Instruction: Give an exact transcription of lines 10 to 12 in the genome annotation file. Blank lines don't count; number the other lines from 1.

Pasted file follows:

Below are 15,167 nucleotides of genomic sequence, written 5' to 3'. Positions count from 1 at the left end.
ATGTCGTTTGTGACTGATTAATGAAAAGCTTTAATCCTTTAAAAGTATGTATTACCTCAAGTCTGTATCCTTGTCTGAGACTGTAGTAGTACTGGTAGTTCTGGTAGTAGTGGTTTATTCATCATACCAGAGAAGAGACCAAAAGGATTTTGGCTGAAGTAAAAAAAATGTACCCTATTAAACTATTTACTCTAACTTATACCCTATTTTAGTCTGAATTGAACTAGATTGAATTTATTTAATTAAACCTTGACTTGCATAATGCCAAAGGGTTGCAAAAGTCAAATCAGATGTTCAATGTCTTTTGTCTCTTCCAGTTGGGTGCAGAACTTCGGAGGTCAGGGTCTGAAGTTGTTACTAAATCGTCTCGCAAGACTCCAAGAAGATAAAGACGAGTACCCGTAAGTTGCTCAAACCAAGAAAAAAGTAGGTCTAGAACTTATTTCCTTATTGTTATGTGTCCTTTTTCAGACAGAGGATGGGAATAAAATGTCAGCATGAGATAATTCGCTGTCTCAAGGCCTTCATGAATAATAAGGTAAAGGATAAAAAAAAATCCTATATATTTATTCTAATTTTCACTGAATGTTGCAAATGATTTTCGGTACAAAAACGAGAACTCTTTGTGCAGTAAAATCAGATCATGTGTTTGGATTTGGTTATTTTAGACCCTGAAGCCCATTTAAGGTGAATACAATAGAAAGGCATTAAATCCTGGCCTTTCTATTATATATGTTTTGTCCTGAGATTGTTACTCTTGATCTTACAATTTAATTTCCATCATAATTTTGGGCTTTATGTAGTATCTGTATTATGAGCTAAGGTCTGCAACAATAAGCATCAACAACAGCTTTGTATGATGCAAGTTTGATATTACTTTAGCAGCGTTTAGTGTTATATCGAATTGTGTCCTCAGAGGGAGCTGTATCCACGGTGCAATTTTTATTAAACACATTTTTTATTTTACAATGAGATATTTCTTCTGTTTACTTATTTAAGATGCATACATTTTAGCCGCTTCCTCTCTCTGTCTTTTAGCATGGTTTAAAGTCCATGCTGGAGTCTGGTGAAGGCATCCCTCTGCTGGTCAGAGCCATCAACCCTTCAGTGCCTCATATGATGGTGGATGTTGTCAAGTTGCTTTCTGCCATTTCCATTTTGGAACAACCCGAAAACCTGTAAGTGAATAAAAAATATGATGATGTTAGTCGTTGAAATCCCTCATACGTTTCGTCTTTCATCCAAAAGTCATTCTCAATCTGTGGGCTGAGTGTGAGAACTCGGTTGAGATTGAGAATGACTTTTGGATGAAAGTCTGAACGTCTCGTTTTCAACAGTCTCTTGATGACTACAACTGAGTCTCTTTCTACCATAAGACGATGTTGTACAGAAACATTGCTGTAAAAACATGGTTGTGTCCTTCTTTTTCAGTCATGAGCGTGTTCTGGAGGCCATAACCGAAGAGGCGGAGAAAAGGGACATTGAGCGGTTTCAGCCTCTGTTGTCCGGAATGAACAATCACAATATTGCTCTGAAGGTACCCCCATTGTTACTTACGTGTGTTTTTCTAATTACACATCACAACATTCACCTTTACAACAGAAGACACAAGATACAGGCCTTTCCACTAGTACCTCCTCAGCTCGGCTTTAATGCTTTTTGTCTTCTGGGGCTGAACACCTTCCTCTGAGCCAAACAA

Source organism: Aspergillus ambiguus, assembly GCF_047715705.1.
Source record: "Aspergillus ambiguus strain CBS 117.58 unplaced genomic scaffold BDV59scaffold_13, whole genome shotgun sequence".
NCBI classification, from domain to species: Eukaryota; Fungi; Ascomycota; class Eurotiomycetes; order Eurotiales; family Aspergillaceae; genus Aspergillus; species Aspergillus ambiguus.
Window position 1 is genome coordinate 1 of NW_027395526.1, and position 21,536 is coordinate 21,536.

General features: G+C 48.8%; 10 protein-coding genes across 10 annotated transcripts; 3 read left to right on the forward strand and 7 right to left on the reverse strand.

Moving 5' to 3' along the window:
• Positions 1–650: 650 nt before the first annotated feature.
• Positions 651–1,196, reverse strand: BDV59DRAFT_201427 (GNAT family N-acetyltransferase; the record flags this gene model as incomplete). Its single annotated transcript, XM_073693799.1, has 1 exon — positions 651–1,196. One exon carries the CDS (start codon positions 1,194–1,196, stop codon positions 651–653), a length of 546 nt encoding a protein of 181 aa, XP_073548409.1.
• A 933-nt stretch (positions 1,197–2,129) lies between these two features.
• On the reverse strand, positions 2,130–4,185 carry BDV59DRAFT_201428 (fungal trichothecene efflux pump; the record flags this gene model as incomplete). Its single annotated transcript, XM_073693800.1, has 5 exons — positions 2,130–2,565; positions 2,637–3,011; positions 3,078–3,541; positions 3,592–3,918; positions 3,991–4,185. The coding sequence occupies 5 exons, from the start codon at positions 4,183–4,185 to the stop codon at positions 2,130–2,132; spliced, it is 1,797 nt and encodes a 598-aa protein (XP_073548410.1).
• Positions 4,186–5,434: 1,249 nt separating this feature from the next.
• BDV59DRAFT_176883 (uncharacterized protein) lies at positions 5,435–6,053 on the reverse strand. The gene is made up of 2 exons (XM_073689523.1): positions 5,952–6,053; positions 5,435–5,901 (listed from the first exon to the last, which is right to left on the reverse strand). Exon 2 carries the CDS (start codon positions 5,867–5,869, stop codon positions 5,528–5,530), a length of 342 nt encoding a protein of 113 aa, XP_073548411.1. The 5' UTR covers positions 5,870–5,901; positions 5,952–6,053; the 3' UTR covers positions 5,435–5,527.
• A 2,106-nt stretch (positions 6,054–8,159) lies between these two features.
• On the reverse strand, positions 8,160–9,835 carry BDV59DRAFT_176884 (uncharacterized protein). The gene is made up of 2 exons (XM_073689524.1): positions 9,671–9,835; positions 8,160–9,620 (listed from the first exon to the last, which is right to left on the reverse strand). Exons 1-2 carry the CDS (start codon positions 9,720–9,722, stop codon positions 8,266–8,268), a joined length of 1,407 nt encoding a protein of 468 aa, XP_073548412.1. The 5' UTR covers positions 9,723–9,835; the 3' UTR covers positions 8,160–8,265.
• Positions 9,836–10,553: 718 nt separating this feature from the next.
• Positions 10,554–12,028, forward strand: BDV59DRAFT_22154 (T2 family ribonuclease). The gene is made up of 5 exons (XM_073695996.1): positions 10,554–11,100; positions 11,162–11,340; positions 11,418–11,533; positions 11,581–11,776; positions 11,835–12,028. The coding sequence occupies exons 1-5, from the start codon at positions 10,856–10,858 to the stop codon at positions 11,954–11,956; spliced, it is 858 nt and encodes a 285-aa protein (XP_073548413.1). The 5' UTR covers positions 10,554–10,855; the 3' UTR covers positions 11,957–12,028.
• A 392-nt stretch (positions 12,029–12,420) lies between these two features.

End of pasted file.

• Positions 651–1,196, reverse strand: BDV59DRAFT_201427 (GNAT family N-acetyltransferase; the record flags this gene model as incomplete). Its single annotated transcript, XM_073693799.1, has 1 exon — positions 651–1,196. One exon carries the CDS (start codon positions 1,194–1,196, stop codon positions 651–653), a length of 546 nt encoding a protein of 181 aa, XP_073548409.1.
• A 933-nt stretch (positions 1,197–2,129) lies between these two features.
• On the reverse strand, positions 2,130–4,185 carry BDV59DRAFT_201428 (fungal trichothecene efflux pump; the record flags this gene model as incomplete). Its single annotated transcript, XM_073693800.1, has 5 exons — positions 2,130–2,565; positions 2,637–3,011; positions 3,078–3,541; positions 3,592–3,918; positions 3,991–4,185. The coding sequence occupies 5 exons, from the start codon at positions 4,183–4,185 to the stop codon at positions 2,130–2,132; spliced, it is 1,797 nt and encodes a 598-aa protein (XP_073548410.1).